There is a lot of confusion between Tipu Sultan Summer Palace in Bangalore and Tipu Sultan Summer Palace in Mysore which is also referred to as Daria Daulat and is located in Srirangapatna.
In this article, I am going to talk about Tipu Sultan Museum which is inside the Daria Daulat complex or Tipu Sultan Summer Palace in Mysore. It also shouldn’t be confused with the actual Mysore Palace which is further south and in the city center.
See below the two palaces side by side for comparison.
Tipu Sultan Summer Palace Bangalore
Tipu Sultan Summer Palace Mysore
If you look at the pictures, you will immediately know which one of the two I am referring to as the ones from Tipu Sultan Museum and Daria Daulta are absolutely breathtaking and not usually available elsewhere because we got special permission to take photographs granted by the Archaeological Survey of India management team who were with us during our visits as part of The Golden Chariot, a luxury train in India, across Karnataka.
The history of Srirangapatna
Srirangapatna is the name of a city that is located in an oval-shaped island about 20km from Mysore. It was the capital of Tipu Sultan’s empire and a center of power until the death of the Sultan in 1799 when the capital was moved to Mysore.
As a result, the area is filled with the remnants and historical vestiges of Tipu Sultan’s and his father Hyder Ali’s constructions. There is a fort, the mausoleum containing both their bodies, the site of Tipu Sultan’s rocket launch and the Museum which is one of the most delicately decorated and stunning monuments in India.
The name Srirangapatna comes from a Mahavishnu temple called Sri Ranganathaswamy and built by Tirumalaiah, a Ganga chieftain. Because of its strategic position, the temple was expanded by the many dynasties ruling the area, from the Hoysalas to the Mysore Wodeyars until Hyder Ali came to rule the area.
Daria Daulat, Tipu Sultan Summer Palace and Museum
The Daria Daulat Bagh refers to Tipu Sultan’s Summer Palace which contains Tipu Sultan’s Museum on its ground floor and feels like something out of a spectacular Bollywood movie.
Tipu Sultan’s Museum is an incredible example of Indo-Islamic architecture and it is reminiscent of the Summer Palace in Bangalore, one of the best things to see in the city, because it is also built entirely in teak wood.
The museum is rectangular and rests in an elevated platform. It is fully covered from the sun for protection so its delicate paintings are not damaged with time. The outer part of the building is made of open corridors with pillars and in the middle, there are a few rooms with exhibits showcasing sketches, coins, weapons (pistols, daggers, cannons, swords), clothing (including Tipu Sultan’s pyjamas) and oil paintings of famous characters of the time.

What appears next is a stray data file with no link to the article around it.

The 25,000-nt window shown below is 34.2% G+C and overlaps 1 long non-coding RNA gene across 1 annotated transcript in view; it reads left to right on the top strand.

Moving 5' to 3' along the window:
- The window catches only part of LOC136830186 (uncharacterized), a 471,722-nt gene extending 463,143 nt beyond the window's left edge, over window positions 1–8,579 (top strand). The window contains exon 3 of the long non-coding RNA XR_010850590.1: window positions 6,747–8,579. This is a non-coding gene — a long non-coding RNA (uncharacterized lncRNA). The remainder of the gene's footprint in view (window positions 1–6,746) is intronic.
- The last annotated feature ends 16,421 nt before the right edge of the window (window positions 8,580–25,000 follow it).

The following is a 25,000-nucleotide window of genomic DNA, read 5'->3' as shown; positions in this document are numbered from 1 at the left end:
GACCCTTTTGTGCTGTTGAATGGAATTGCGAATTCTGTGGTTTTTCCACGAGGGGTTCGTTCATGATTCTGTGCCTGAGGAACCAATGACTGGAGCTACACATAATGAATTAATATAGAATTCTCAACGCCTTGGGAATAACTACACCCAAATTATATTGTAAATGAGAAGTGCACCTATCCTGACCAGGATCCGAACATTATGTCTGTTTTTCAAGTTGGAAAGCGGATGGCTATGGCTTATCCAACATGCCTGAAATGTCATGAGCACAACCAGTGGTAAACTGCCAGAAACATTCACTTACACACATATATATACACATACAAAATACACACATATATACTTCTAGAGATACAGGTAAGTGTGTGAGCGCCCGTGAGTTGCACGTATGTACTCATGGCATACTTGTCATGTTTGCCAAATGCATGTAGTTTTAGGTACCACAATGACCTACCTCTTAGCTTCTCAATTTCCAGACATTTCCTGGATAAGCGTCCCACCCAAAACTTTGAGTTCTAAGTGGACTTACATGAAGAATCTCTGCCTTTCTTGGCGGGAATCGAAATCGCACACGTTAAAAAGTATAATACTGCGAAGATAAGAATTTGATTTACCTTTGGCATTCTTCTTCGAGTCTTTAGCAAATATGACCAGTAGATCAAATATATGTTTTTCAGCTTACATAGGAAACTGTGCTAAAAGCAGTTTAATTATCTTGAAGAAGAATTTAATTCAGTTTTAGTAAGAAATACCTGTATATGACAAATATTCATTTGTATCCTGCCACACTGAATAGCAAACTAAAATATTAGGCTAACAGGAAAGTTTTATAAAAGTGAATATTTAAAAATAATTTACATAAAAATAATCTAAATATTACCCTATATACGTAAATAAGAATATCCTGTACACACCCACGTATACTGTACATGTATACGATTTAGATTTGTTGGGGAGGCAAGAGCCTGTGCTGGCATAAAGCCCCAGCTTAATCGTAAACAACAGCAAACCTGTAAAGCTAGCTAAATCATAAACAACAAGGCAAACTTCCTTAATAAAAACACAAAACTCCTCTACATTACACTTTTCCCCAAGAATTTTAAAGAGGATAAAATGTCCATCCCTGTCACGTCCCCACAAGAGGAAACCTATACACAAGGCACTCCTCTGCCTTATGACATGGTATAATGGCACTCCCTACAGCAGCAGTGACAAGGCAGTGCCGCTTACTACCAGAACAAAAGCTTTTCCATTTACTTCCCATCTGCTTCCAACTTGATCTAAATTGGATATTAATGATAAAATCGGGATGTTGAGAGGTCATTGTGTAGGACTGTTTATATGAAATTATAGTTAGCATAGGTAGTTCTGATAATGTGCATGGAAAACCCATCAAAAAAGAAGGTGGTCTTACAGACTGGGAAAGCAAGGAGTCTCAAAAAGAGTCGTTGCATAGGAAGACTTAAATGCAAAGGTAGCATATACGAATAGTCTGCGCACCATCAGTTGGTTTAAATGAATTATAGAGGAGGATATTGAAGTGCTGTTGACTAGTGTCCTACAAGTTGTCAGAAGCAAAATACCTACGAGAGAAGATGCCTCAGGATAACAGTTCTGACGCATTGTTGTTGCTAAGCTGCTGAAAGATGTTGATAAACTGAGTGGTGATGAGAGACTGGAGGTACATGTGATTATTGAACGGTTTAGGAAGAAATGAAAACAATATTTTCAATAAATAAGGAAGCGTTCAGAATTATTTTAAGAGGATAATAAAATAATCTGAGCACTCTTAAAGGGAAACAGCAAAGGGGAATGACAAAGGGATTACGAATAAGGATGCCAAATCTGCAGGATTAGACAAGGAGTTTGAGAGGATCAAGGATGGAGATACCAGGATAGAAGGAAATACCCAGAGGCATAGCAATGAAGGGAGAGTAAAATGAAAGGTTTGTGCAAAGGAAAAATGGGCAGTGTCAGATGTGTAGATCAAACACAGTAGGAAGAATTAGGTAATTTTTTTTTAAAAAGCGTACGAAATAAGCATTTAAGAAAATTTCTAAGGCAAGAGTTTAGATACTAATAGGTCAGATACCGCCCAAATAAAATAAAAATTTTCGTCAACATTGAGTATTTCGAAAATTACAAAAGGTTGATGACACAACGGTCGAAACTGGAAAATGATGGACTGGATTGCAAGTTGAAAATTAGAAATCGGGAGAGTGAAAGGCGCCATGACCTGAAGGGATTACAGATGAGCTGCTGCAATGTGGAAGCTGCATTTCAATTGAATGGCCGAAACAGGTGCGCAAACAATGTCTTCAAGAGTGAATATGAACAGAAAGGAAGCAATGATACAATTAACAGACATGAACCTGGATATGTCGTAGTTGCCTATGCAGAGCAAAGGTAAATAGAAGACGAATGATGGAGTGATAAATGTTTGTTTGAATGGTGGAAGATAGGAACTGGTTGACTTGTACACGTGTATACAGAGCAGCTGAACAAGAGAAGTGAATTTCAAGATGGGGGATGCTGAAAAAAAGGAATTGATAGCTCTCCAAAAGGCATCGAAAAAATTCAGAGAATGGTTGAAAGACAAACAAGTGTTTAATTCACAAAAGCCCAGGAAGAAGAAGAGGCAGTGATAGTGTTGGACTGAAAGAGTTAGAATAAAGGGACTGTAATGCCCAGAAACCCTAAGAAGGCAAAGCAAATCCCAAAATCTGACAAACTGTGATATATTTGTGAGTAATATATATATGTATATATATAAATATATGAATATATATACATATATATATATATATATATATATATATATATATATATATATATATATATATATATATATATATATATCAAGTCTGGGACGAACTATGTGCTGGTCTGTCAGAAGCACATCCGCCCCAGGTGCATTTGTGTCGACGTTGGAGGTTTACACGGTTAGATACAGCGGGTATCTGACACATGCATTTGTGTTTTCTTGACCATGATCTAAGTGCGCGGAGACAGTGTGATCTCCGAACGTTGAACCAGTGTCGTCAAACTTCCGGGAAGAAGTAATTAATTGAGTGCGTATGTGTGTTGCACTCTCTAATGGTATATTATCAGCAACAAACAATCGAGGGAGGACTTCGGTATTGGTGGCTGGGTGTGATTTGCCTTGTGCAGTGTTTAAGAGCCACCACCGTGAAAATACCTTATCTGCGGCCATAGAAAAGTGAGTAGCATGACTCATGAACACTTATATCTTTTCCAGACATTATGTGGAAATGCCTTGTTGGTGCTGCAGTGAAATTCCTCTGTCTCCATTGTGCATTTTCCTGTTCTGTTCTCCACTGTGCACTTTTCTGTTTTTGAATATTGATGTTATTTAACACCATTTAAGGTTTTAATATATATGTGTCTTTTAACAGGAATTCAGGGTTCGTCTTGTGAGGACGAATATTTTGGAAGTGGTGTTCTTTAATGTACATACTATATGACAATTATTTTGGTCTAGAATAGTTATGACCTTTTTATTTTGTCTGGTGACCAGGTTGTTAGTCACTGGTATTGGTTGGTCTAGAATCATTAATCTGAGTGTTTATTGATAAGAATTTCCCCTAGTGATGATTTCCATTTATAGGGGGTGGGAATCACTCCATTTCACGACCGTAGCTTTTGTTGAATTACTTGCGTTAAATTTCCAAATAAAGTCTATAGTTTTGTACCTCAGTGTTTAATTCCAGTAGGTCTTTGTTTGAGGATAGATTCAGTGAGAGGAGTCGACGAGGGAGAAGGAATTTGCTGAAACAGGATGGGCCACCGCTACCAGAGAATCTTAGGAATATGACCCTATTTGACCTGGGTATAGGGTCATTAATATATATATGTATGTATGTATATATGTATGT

Although the building is two-storey, it is hard to find the hidden staircases that go up to the second floor and access is not allowed.
The outer walls of Tipu Sultan’s Museum depict scenes from battle and are fully covered by the most detailed paintings. Not an inch of the building is left unpainted.
Gumbaz, Tipu Sultan’s Mausoleum
Another relevant sight in Srirangapatna is Gumbaz, Tipu Sultan’s Mausoleum. When Hyder Ali died, Tipu Sultan built a marble mausoleum for him to be buried in. Upon his death at the hands of the forth battle with the British, they allowed him to be buried there together with his mother Fakr-Un-Nis and father and was given full military honors the day after his death in 1799. A few members of the family were buried in the gardens and their tombs have inscriptions in Farsi.
The mausoleum is of Persian design and made of solid white marble with a dome and black granite columns and it resembles the Taj Mahal. The structure is surrounded by a cypress garden with different species of trees and plants collected by Tipu Sultan and called Lal Bagh, Garden of Rubies.
Inside, the chamber containing the tombs is painted in tiger stripes so characteristic of Tipu Sultan, and the tombs are covered in the same striped blankets making for a colorful sight. Pilgrims and devotees still come every day to pay their respects.
Tipu Sultan’s Museum and Srirangapatna as a whole are some of the most interesting vestiges of a dynasty, that headed by Tipu Sultan and his father Hyder Ali, which was critical to the development of both Bangalore and Mysore so you should definitely make sure to include them in your visit of the area.
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